Thank you for sharing!

Your article was successfully shared with the contacts you provided.
A federal bankruptcy judge said Friday he would not issue a ruling until May 31 on United Airlines’ request to impose lower pay and benefits on its machinists union, a decision aimed at letting the two sides agree on a long-term contract. Judge Eugene Wedoff’s statement came after closing arguments in a weeklong trial and removed the immediate threat of a strike at the nation’s No. 2 carrier. “It gives us time to hopefully resolve these matters completely, which is what we wanted all along,” United spokeswoman Jean Medina said. Attorneys for the International Association of Machinists and Aerospace Workers, which had insisted it would strike if Wedoff imposed United’s contract terms, said they were pleased the two sides could continue to talk. IAM attorney Sharon Levine said the bargaining team needed to get some sleep before resuming talks, and she indicated the union’s strike threat was on hold. “There’s no reason to strike until the judge makes that decision” on May 31, she said. Both sides said pensions remained the main sticking point, although neither side would give details. Despite the respite, the IAM said it would seek a restraining order to prevent United from barring a strike. After Wedoff refused to grant such an order, the IAM took its request to U.S. District Court, where the matter was to be heard later Friday. Medina said United believes a strike would be illegal under bankruptcy law regardless of any restraining order. United, a unit of Elk Grove Village, Ill.-based UAL Corp., is seeking annual concessions totaling $176 million over five years from machinists to complete a targeted $700 million in labor cost reductions. Unlike the tense and sometimes emotional hearing last week over United’s termination of employee pensions, the weeklong labor trial has been largely absent of sharp exchanges and accusations — suggesting both sides were always hopeful of a resolution through negotiations. Nonetheless, the threat of a possible strike hung over the proceedings. IAM spokesman Joseph Tiberi reiterated that the union’s 20,000 members, who include ramp and store workers and public-contact employees, would not back off their strike threat if the contract is broken. “If we can’t get a deal by the time the judge makes a ruling, we’re prepared to shut down United Airlines,” he said. Besides wages and benefits, the two sides were negotiating over a defined-contribution pension plan to replace the defined-benefits plan United is terminating as part of a companywide push to cut labor costs. Copyright 2005 Associated Press. All Rights Reserved. This material may not be published, broadcast, rewritten, or redistributed.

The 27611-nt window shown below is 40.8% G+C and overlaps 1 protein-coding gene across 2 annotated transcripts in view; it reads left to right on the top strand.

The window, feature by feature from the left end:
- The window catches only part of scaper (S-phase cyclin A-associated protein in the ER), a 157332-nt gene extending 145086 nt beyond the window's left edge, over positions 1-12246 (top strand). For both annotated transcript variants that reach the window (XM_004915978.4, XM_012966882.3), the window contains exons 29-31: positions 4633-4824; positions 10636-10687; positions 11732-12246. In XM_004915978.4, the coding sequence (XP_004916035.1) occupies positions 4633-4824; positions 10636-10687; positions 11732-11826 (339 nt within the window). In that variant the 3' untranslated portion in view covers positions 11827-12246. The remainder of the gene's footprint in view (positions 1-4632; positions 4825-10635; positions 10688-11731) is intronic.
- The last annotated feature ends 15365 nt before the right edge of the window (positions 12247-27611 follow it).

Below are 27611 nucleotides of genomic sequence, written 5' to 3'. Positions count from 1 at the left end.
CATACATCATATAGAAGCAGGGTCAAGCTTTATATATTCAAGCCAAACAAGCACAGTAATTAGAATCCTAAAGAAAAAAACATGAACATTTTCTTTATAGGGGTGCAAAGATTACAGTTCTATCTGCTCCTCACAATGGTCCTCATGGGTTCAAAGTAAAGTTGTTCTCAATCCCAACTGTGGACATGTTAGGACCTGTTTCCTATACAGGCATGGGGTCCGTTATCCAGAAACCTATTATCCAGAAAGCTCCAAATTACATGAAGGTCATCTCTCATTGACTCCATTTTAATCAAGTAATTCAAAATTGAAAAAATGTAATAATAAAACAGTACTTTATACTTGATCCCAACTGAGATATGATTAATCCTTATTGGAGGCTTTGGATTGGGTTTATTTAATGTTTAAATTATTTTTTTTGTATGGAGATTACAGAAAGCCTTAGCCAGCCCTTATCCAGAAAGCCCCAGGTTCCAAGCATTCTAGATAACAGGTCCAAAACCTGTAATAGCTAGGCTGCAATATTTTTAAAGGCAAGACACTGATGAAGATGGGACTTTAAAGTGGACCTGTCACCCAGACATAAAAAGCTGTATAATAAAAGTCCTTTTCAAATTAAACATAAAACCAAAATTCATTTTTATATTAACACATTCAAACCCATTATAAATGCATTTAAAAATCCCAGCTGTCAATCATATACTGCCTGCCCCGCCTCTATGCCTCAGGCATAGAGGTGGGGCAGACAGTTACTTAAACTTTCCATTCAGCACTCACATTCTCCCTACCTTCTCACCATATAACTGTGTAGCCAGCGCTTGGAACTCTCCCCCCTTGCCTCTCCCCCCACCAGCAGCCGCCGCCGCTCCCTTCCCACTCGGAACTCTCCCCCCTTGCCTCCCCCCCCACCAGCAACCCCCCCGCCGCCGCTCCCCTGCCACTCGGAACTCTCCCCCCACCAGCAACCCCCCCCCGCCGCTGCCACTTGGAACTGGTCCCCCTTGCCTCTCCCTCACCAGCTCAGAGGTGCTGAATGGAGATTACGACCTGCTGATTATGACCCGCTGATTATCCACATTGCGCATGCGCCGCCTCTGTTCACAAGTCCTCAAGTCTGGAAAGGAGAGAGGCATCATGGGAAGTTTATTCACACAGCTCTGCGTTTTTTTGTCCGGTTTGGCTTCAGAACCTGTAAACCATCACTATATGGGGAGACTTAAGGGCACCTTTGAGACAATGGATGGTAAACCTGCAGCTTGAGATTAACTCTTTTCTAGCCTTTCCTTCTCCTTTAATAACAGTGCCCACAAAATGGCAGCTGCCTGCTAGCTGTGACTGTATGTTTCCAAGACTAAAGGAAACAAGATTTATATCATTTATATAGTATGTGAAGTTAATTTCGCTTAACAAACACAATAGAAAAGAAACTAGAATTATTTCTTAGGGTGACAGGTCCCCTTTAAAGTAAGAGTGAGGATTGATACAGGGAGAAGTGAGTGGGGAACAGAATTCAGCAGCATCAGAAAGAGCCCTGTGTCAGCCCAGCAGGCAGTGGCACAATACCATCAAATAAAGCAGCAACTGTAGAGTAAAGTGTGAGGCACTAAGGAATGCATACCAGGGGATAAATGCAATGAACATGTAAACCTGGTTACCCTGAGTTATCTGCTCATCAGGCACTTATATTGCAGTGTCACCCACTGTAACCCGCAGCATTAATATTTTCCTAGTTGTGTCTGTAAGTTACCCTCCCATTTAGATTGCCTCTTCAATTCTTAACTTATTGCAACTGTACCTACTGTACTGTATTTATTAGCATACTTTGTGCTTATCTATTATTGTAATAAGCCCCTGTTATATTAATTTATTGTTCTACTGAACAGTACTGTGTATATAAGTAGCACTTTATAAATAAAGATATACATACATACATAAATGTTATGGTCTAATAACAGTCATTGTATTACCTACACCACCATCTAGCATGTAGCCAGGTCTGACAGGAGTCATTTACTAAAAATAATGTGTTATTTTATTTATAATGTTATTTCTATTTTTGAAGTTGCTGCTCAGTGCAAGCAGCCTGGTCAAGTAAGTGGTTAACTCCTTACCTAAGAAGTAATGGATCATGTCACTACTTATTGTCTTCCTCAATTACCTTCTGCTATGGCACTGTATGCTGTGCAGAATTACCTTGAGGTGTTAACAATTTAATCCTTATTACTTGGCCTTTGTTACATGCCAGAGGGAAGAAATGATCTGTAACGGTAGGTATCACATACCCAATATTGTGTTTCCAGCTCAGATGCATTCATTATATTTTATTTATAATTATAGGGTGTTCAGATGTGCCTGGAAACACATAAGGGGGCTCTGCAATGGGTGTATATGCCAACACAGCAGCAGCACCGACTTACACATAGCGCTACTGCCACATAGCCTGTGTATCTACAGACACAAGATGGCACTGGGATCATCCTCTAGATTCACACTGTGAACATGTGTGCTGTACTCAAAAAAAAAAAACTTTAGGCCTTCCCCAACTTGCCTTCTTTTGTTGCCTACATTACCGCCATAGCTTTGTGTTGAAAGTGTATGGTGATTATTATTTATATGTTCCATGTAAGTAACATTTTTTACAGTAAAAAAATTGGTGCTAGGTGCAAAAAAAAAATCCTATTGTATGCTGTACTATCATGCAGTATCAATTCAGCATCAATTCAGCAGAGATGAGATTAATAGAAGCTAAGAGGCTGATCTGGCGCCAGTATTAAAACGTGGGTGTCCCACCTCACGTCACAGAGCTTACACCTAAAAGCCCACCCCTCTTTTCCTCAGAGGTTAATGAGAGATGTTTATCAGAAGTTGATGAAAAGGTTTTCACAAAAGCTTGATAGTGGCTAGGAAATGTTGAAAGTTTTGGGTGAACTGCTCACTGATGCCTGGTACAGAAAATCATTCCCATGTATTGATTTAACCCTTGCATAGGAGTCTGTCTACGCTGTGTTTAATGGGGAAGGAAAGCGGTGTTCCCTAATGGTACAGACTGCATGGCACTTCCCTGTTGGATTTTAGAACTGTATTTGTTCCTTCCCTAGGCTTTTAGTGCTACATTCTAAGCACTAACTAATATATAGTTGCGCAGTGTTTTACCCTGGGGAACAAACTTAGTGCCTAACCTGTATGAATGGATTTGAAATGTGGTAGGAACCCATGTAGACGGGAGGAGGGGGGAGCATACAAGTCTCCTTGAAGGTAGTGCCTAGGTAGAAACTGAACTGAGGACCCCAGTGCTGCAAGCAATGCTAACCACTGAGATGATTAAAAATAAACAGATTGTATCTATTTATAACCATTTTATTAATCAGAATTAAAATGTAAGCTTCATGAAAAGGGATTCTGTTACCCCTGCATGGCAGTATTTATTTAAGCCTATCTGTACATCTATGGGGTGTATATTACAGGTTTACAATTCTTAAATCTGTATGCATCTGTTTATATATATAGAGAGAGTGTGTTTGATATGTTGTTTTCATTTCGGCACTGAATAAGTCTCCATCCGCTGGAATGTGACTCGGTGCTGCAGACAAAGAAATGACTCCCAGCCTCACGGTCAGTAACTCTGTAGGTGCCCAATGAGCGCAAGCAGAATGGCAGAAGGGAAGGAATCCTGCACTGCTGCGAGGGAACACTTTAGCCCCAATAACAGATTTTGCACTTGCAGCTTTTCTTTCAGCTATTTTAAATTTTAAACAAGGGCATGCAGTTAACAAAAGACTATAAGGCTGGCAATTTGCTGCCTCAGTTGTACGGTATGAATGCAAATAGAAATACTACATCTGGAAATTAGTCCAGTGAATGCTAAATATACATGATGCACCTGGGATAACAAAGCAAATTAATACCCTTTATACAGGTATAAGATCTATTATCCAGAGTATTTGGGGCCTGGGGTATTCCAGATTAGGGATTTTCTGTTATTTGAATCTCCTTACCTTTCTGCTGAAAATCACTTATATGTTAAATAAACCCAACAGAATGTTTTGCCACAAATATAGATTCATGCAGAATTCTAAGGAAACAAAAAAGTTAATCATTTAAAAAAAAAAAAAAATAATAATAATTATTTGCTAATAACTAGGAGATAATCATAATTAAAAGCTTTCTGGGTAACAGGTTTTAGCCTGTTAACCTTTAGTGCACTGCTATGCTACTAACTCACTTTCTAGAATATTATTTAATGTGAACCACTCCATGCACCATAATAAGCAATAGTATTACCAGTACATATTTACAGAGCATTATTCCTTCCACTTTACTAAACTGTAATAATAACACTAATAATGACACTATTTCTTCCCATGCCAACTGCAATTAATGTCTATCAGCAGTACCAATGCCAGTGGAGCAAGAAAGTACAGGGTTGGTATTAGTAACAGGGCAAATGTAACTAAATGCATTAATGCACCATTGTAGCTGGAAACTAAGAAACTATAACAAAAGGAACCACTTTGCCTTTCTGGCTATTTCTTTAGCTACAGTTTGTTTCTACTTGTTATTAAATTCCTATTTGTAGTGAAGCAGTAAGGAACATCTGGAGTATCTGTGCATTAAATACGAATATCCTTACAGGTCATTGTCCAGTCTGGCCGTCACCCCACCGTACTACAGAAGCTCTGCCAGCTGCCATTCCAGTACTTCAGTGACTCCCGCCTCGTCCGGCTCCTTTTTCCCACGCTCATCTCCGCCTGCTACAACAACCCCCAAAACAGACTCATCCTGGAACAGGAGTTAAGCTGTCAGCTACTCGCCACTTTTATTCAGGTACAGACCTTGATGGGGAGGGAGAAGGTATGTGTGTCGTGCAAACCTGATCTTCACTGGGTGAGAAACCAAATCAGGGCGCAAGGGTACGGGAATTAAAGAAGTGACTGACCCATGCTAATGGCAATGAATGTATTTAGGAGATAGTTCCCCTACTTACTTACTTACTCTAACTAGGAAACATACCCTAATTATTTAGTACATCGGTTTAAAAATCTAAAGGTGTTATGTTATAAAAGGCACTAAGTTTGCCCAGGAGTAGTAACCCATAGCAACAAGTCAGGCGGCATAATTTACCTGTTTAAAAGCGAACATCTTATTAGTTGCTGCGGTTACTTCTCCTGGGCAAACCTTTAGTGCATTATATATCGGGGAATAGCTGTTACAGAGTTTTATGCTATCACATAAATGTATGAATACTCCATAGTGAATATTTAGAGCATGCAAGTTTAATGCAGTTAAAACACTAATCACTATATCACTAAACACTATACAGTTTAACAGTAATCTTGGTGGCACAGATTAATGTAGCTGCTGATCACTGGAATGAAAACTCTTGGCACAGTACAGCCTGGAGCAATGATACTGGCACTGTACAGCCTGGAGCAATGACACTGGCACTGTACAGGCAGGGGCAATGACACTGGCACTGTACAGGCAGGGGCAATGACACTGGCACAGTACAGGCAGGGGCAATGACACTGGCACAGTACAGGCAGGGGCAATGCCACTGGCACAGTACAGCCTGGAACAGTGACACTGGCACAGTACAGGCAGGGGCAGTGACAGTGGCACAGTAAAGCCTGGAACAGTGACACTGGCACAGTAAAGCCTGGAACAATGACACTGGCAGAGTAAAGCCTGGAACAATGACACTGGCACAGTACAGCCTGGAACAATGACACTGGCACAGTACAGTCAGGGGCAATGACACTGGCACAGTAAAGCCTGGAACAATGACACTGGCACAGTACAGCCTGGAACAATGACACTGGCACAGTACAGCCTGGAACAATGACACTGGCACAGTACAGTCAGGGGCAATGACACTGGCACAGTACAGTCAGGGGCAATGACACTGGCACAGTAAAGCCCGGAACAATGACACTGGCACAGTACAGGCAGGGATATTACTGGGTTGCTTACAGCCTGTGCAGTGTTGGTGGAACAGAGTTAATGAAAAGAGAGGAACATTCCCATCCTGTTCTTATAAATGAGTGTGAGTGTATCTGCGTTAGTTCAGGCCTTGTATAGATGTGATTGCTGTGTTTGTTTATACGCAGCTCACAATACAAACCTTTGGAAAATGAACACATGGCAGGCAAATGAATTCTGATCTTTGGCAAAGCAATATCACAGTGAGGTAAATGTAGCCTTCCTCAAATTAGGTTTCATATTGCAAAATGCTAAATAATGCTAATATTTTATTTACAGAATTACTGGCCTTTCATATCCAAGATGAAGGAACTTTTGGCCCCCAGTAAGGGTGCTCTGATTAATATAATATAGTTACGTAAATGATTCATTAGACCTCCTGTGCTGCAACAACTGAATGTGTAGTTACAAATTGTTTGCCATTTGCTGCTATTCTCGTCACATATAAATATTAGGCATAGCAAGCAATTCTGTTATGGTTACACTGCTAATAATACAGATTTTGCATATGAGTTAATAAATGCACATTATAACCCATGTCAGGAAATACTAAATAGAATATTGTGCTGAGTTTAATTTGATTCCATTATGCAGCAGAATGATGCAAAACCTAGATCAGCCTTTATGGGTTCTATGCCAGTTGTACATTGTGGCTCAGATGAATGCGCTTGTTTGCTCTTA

Want to continue reading?
Become a Free ALM Digital Reader.

Benefits of a Digital Membership:

  • Free access to 1 article* every 30 days
  • Access to the entire ALM network of websites
  • Unlimited access to the ALM suite of newsletters
  • Build custom alerts on any search topic of your choosing
  • Search by a wide range of topics

*May exclude premium content
Already have an account?

Reprints & Licensing
Mentioned in a Law.com story?

License our industry-leading legal content to extend your thought leadership and build your brand.


ALM Legal Publication Newsletters

Sign Up Today and Never Miss Another Story.

As part of your digital membership, you can sign up for an unlimited number of a wide range of complimentary newsletters. Visit your My Account page to make your selections. Get the timely legal news and critical analysis you cannot afford to miss. Tailored just for you. In your inbox. Every day.

Copyright © 2021 ALM Media Properties, LLC. All Rights Reserved.